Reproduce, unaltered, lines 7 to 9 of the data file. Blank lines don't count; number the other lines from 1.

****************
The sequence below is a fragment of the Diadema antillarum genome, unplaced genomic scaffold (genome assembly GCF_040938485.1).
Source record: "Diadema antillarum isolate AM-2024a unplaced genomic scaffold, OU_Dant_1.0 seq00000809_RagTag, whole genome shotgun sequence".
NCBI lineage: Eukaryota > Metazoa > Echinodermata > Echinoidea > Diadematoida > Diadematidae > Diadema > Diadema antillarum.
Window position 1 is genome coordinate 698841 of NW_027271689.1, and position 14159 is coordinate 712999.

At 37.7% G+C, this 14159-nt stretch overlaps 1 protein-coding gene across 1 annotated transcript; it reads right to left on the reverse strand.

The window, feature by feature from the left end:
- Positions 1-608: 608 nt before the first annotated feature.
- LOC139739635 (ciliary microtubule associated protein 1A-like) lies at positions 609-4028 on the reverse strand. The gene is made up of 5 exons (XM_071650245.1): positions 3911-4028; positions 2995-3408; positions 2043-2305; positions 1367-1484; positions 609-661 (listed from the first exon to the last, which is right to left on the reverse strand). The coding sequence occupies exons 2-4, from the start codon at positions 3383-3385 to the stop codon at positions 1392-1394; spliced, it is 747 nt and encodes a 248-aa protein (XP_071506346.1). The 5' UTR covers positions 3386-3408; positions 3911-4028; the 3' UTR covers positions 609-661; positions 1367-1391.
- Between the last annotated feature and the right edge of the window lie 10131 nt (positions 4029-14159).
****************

- Positions 1-608: 608 nt before the first annotated feature.
- LOC139739635 (ciliary microtubule associated protein 1A-like) lies at positions 609-4028 on the reverse strand. The gene is made up of 5 exons (XM_071650245.1): positions 3911-4028; positions 2995-3408; positions 2043-2305; positions 1367-1484; positions 609-661 (listed from the first exon to the last, which is right to left on the reverse strand). The coding sequence occupies exons 2-4, from the start codon at positions 3383-3385 to the stop codon at positions 1392-1394; spliced, it is 747 nt and encodes a 248-aa protein (XP_071506346.1). The 5' UTR covers positions 3386-3408; positions 3911-4028; the 3' UTR covers positions 609-661; positions 1367-1391.
- Between the last annotated feature and the right edge of the window lie 10131 nt (positions 4029-14159).